In a recent analysis of the Zeus trojan , a new rule was created that detected a mismatch between a declared content-type of "text/html" and the actual data in a response from a web server (SID 16460 of the Talos Certified Rules set). The rationale behind this rule, in a nutshell, is that the data returned by Zeus C&C servers is encrypted - and while cracking this encryption and inspecting plaintext data is infeasible, especially at wire speeds, checking that no HTML is present when it's the declared type of content is feasible, and is a reliable way of finding Zeus C&C traffic.
As predicted in that analysis, this rule is useful for finding C&C traffic for other malware families as well. During analysis of some Torpig PCAPs submitted by a customer, we realized that its C&C servers behaved virtually identically to Zeus' servers - the infected host sends a POST request that contained binary data, presumably encrypted, and the controlling server replies with a packet whose declared content-type is "text/html", but whose data is actually more binary/encrypted data. While analyzing Bredolab PCAPs from machines that Talos had infected, its controlling servers generated traffic that triggered this rule in two distinct scenarios - both when serving up malicious binaries (see packet #11 in the sample below), and when responding to GET requests from the infected host, which resulted in the bare string "ok" (see packet #95).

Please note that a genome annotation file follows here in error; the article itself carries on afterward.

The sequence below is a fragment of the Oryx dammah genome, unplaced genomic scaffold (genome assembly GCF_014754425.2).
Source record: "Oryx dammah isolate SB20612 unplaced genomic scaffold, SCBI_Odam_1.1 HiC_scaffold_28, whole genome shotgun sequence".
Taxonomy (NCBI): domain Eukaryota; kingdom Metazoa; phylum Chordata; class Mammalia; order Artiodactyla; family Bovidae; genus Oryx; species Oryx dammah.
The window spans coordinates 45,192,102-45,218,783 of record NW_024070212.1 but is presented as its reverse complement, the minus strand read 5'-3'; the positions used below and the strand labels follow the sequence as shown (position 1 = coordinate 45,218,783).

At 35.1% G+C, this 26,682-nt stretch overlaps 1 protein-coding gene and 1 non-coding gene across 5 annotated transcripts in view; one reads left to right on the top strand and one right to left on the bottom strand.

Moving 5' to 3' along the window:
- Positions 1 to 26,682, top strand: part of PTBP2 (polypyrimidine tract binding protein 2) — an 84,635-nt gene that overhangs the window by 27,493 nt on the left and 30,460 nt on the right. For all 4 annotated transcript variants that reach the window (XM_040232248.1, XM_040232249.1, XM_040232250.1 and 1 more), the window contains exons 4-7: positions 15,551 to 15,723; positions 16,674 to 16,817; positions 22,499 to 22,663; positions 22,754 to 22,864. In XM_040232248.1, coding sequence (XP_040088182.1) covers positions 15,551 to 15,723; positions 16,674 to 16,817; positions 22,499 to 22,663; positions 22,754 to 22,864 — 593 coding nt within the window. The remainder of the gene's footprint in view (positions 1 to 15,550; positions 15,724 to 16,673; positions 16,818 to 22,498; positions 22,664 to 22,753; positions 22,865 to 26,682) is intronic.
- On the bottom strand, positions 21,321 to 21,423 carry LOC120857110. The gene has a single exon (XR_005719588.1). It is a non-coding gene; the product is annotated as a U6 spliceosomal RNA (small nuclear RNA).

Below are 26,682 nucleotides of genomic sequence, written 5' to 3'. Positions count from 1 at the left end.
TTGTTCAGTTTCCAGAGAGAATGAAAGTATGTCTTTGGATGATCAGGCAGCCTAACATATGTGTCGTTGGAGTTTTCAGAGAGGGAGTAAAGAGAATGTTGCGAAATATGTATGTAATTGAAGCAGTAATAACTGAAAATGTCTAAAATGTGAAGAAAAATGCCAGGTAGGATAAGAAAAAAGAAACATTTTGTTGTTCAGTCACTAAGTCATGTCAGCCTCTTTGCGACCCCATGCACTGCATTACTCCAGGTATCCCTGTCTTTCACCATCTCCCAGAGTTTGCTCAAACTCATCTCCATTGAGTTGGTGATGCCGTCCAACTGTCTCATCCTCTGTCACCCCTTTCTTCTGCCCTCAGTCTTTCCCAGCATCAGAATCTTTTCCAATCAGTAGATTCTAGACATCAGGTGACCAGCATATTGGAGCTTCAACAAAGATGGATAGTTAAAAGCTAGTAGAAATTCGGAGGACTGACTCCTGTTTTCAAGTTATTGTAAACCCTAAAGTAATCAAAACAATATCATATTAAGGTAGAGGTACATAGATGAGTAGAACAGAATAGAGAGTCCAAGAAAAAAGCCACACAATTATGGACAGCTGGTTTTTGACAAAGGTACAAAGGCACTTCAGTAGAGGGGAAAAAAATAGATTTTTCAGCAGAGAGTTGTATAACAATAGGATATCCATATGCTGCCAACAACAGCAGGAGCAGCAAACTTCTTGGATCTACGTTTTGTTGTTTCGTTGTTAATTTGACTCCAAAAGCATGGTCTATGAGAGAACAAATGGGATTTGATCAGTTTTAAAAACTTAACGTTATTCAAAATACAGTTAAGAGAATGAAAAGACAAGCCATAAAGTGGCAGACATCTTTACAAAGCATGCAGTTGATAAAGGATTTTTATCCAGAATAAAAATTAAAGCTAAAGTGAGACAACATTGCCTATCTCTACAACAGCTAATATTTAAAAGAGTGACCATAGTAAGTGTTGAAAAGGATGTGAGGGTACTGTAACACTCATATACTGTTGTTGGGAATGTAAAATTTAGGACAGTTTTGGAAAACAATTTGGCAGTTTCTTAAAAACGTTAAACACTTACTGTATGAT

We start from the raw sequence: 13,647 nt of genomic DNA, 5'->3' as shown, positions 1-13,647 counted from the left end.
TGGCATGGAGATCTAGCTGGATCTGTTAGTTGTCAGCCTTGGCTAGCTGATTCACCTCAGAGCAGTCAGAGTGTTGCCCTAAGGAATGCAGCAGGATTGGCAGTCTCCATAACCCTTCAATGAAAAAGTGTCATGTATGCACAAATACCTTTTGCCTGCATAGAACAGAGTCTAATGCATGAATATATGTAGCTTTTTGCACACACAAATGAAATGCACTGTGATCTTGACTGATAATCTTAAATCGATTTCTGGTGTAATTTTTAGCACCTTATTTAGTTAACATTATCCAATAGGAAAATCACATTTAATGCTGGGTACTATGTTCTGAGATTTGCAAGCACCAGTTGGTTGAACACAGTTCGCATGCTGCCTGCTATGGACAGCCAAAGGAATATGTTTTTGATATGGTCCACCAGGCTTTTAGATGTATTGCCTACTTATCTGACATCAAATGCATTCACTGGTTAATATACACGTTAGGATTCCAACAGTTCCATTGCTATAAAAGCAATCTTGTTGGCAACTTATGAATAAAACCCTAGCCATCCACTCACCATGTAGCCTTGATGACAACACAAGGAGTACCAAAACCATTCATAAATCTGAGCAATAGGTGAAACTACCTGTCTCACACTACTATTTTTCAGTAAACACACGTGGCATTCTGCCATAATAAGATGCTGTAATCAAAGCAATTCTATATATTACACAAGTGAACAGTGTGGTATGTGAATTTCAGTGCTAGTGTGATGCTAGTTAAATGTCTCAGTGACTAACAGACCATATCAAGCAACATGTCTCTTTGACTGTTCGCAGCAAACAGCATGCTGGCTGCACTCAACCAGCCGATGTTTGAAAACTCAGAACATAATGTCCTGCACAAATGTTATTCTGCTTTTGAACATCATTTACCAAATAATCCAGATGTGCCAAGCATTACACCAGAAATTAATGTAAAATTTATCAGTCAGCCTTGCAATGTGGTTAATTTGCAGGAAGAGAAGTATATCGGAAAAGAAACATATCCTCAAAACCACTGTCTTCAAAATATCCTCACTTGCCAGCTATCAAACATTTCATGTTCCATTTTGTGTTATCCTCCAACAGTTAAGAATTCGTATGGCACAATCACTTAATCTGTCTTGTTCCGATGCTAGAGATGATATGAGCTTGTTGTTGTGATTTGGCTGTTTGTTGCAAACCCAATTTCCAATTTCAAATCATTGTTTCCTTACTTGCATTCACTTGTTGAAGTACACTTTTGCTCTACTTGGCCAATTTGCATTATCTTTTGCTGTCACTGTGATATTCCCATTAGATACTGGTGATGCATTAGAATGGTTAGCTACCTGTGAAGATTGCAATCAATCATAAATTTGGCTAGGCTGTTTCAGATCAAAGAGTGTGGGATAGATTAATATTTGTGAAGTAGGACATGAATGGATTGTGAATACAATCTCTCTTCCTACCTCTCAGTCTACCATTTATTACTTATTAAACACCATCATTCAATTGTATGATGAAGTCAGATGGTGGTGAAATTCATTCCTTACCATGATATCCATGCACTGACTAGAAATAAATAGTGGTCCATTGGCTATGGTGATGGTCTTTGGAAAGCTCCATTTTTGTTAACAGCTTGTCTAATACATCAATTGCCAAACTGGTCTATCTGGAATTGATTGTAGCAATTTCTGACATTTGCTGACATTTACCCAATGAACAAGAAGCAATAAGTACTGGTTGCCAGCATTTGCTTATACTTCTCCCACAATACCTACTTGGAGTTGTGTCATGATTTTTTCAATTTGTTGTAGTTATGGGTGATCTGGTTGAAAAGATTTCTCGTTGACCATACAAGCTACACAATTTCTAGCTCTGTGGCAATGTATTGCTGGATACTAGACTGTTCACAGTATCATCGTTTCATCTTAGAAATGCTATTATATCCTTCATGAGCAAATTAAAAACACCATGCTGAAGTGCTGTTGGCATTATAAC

While Talos advises caution using this rule in blocking mode - its triggering conditions are generalized enough that it could still fire on legitimate traffic - this rule should be a useful tool for detecting malware on your network.
As a service to the community, Talos will be maintaining on this page a list of different types of malware that we have detected in our tests using this rule. To date, this includes: